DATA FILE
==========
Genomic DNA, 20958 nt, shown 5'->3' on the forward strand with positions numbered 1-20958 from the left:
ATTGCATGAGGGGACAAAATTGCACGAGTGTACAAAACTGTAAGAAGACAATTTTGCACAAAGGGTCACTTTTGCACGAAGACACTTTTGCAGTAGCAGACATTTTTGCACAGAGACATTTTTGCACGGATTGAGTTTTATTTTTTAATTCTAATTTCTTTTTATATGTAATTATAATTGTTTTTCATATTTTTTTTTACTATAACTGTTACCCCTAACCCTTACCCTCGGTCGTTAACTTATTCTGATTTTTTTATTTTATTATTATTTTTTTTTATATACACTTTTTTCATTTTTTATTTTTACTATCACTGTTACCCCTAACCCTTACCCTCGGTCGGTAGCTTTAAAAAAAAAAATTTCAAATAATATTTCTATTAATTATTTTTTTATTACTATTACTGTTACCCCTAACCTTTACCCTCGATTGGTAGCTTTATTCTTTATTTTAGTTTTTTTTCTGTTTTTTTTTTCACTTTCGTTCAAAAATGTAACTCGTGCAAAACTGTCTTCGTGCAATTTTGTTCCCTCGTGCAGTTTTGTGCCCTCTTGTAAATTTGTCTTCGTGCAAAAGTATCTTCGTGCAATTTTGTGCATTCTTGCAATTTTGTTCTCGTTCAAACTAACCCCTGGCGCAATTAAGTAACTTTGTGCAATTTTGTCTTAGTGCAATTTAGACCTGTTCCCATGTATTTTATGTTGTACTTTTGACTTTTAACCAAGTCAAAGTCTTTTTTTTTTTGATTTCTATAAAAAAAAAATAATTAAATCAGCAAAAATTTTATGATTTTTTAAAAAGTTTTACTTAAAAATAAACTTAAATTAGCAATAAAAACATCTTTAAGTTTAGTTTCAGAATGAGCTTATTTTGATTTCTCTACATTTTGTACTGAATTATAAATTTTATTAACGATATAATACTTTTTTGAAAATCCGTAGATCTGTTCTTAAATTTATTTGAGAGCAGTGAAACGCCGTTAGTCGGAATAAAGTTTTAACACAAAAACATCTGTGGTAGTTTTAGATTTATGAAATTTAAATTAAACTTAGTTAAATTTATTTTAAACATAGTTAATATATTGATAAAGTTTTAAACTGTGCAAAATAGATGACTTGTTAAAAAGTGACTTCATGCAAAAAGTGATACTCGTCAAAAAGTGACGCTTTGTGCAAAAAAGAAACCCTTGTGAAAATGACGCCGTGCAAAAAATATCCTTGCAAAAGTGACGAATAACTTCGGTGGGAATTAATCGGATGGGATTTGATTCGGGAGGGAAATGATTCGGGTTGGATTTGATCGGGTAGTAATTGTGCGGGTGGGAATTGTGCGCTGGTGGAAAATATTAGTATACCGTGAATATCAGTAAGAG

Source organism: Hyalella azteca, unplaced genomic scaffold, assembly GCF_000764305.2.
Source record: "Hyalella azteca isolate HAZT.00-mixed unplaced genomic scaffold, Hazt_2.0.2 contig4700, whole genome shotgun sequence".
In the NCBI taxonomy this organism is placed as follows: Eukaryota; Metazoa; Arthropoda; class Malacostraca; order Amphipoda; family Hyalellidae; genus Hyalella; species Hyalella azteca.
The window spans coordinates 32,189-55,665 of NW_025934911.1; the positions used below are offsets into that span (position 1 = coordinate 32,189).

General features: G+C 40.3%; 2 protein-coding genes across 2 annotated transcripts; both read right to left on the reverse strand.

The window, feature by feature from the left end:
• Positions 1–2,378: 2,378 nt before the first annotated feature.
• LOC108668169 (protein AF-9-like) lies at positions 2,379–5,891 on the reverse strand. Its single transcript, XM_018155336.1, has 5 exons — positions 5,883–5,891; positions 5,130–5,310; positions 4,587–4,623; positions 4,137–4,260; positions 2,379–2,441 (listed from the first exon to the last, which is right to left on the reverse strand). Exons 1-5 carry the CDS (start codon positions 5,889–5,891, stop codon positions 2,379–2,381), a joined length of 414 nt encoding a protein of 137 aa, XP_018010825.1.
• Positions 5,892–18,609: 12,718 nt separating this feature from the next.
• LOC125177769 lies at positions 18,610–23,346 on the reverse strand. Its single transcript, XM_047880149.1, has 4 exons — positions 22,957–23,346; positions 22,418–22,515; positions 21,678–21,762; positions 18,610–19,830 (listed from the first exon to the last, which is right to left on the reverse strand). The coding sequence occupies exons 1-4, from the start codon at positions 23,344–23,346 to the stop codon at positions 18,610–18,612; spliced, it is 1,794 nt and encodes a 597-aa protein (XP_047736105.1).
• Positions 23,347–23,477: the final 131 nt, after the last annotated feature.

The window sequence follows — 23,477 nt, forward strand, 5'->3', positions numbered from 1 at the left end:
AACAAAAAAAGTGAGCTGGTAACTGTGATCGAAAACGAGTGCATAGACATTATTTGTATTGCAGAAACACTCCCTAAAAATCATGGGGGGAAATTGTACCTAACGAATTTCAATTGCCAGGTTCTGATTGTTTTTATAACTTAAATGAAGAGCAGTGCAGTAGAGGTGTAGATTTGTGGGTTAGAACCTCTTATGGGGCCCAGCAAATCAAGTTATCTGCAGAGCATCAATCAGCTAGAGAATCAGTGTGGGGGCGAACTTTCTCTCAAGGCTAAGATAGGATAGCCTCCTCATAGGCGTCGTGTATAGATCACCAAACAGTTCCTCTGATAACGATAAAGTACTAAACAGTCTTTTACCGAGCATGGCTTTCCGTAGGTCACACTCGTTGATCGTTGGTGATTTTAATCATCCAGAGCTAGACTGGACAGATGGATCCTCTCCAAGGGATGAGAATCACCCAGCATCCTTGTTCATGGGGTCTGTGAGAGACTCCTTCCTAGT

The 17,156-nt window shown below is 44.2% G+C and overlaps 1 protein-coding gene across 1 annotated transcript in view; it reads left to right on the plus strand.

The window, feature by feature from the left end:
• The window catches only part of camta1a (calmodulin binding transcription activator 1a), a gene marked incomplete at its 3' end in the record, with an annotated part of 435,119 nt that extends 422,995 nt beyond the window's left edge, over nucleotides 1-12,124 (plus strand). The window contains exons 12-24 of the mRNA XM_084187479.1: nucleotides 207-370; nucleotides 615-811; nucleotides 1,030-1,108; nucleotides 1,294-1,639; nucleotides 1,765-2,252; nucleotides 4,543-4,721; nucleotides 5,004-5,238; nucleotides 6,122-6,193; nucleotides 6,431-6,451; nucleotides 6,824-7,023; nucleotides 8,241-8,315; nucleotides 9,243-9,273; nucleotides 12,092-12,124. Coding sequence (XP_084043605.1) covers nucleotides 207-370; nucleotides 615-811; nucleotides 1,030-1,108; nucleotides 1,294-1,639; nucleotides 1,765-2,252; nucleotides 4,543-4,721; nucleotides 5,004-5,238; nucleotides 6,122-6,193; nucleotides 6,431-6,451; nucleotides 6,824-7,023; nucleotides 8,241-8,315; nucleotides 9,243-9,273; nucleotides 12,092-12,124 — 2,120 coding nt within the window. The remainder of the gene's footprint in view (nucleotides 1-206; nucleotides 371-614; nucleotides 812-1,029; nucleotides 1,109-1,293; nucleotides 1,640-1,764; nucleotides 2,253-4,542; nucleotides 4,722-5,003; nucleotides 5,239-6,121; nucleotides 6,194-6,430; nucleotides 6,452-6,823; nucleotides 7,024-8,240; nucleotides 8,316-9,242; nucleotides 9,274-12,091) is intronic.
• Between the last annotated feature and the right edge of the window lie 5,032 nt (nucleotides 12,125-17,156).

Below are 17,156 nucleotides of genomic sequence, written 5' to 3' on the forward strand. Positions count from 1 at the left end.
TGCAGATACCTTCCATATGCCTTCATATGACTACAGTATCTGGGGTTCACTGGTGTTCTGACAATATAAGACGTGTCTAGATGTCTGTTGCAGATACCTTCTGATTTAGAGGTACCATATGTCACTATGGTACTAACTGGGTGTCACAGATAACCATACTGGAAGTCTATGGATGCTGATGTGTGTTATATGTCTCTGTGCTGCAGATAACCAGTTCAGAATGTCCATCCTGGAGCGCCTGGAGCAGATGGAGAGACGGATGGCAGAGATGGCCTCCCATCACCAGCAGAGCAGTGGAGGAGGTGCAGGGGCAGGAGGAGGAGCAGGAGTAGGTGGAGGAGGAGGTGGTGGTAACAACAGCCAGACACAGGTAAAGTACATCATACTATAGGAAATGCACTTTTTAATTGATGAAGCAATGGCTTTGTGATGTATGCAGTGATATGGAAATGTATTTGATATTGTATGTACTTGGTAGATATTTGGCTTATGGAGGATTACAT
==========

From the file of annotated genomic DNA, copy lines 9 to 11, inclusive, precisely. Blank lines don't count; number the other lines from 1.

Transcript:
• Positions 1–2,378: 2,378 nt before the first annotated feature.
• LOC108668169 (protein AF-9-like) lies at positions 2,379–5,891 on the reverse strand. Its single transcript, XM_018155336.1, has 5 exons — positions 5,883–5,891; positions 5,130–5,310; positions 4,587–4,623; positions 4,137–4,260; positions 2,379–2,441 (listed from the first exon to the last, which is right to left on the reverse strand). Exons 1-5 carry the CDS (start codon positions 5,889–5,891, stop codon positions 2,379–2,381), a joined length of 414 nt encoding a protein of 137 aa, XP_018010825.1.
• Positions 5,892–18,609: 12,718 nt separating this feature from the next.